Mark Grudzielanek is set to play in his first spring game of 2008 during Friday's Cactus League contest against the Colorado Rockies, but no, the veteran second baseman hasn't been injured. Rather, first-year manager Trey Hillman has taken a new approach with Grudzielanek and fellow veteran Jose Guillen, allowing them the freedom to set their own timetable for when they're ready to play.
Hillman's decision pleases Grudzielanek, who earned a Gold Glove for his stellar defensive play in 2006, but was hampered by two knee operations in 2007. He has made comments this spring that hint at the fact that he was pushed to play too soon in the spring under former manager Buddy Bell.
"I love it. I'm glad we're on the same page," he said, in a story written by the Kansas City's Star's Bob Dutton. "We talked, and came up with a plan to make sure I get myself right and feel strong."
Even with the knee surgeries last year, Grudzielanek still managed to bat .302/.346/.426 with 137 hits, 70 runs scored, 32 doubles, three triples, six home runs, 51 runs batted in, and a 100 OPS+. Despite those numbers, and his solid defense, he still seems to draw criticism from many fans, who feel the Royals would be better off with someone other than the 37-year old Grudzielanek.
To give you an idea of the kind of player Grudzielanek has been over the course of his career, here is a comparison of two second basemen's career totals, also when they were 37-years old:
Player A was batting .257/.293/.389 with 1847 hits in 2107 games, 858 runs scored, 371 doubles, 56 triples, 156 home runs, 829 runs batted in, and an 86 OPS+ in 16 seasons.
Player B was batting .281/.335/.358 with 1949 hits in 1769 games, 913 runs scored, 278 doubles, 47 triples, 54 home runs, 550 runs batted in, and a 95 OPS+ in 14 seasons.
So, who are those players? Well, Player A has his number retired and proudly displayed on the base of the Kauffman Stadium scoreboard -- yes, it's Royals Hall of Famer Frank White. Player B is former Dodgers, Yankees, White Sox, and A's second baseman Steve Sax.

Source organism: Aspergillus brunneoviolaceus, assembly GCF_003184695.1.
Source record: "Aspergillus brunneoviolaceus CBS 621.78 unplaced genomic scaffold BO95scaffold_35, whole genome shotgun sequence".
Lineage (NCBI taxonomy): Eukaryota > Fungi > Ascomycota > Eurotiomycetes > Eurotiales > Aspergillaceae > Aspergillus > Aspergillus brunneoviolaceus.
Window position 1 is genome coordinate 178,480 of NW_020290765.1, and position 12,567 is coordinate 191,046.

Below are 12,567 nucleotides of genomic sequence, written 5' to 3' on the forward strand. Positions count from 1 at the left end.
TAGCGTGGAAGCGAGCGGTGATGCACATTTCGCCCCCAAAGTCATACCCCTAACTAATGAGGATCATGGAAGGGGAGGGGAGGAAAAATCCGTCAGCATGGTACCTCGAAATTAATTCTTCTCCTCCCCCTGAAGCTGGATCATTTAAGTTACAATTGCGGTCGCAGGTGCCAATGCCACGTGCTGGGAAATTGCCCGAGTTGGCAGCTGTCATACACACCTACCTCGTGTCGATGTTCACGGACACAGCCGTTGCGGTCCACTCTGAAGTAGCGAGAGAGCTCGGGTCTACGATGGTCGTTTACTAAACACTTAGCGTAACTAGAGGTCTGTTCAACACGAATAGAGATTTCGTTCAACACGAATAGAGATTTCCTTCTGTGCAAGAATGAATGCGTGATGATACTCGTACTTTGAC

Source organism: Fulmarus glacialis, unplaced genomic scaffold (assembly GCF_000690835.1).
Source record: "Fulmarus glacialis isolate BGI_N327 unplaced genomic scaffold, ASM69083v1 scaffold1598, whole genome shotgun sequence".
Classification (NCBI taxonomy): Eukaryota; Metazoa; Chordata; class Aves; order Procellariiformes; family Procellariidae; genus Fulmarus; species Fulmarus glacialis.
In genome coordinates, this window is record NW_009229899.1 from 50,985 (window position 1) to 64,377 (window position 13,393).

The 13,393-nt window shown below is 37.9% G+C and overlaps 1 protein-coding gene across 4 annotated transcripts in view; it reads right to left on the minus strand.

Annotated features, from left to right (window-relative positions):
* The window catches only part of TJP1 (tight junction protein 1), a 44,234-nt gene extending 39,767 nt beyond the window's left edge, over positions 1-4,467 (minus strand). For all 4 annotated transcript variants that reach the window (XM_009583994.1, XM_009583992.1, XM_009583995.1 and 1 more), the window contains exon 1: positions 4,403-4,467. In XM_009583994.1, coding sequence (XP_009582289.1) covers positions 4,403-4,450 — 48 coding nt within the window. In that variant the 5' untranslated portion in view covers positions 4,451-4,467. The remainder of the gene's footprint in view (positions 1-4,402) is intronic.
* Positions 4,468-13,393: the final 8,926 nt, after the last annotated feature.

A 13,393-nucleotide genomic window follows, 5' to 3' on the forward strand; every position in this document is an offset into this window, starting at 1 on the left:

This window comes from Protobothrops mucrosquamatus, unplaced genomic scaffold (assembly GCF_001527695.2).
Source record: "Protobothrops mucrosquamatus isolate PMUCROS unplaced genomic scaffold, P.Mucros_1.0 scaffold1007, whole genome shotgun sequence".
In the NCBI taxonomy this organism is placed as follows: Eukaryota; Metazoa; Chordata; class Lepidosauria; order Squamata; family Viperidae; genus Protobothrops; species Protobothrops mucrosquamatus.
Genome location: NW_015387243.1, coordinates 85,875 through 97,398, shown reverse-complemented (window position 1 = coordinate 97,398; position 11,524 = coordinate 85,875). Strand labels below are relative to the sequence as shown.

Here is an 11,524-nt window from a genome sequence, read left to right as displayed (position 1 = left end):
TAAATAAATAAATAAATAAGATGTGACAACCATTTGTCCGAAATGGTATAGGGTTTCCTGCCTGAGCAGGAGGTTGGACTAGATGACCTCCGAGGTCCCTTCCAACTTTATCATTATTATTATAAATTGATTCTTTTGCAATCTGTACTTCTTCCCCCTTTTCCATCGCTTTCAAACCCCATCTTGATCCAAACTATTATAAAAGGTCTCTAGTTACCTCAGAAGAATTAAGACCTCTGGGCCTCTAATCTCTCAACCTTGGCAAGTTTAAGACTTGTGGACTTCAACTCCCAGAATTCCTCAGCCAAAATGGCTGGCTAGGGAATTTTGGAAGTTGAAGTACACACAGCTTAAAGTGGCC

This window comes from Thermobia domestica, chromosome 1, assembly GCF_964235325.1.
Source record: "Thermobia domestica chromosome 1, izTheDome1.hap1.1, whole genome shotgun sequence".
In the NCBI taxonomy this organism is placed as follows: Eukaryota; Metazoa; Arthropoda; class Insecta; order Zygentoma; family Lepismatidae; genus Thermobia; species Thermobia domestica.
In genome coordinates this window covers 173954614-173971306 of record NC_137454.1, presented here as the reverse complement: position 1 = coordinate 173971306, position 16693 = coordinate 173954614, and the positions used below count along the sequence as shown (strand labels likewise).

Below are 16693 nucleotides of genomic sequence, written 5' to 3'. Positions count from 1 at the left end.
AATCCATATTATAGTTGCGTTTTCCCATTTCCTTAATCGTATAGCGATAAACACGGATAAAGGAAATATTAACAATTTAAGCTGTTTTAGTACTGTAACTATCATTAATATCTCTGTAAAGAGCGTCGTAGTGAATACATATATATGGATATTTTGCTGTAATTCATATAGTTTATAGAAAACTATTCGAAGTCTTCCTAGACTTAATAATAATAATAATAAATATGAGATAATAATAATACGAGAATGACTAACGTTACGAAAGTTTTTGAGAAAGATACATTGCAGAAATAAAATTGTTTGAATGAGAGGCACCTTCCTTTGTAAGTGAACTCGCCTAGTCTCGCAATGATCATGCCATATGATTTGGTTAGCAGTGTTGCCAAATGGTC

Did I fool you by making you think one of those players was Grudz? Well, here are the numbers for the yet-to-be-mentioned Player C -- Mark Grudzielanek. For those critics out there, Grudzielanek has batted .289/.331/.395 with 1911 hits in 1686 games, 900 runs scored, 367 doubles, 36 triples, 87 home runs, 605 runs batted in, and a 90 OPS+ in 13 seasons.
**By the way, Ryan Shealy just hit a game-winning home run against the Diamondbacks as I'm sitting here writing this, and so I couldn't resist joining the new trend, and adding my first-ever Pozterisk.
It's obvious that Grudzielanek is nearing the end of an outstanding career, but it's also still quite obvious that he's a very dependable defensive second baseman, who puts up solid offensive numbers. In my opinion, he should remain the Royals' starter at second base until an injury once again prevents him from playing, he's traded, or his contract expires.
This season, though, Grudzielanek will be challenged by Alberto Callaspo, who was acquired from the Arizona Diamondbacks in a trade for pitcher Billy Buckner during the offseason. Callaspo was Arizona's Minor League Player of the Year in 2006, and he comes to the Royals with an impressive baseball resume.
In six seasons, Callaspo hit .317/.370/.437 with 151 doubles and 353 RBI. What might be most impressive about Callaspo, though, is the fact that he's very disciplined at the plate, with just 141 strikeouts in 2897 plate appearances.
Callaspo is definitely considered the heir apparent to Grudzielanek at second base, but when that change takes place is still up in the air. Callaspo is batting .222/.222/.444 with a double and a home run in seven spring games so far this spring. But a season spent learning from a player like Grudzielanek certainly can't hurt his development.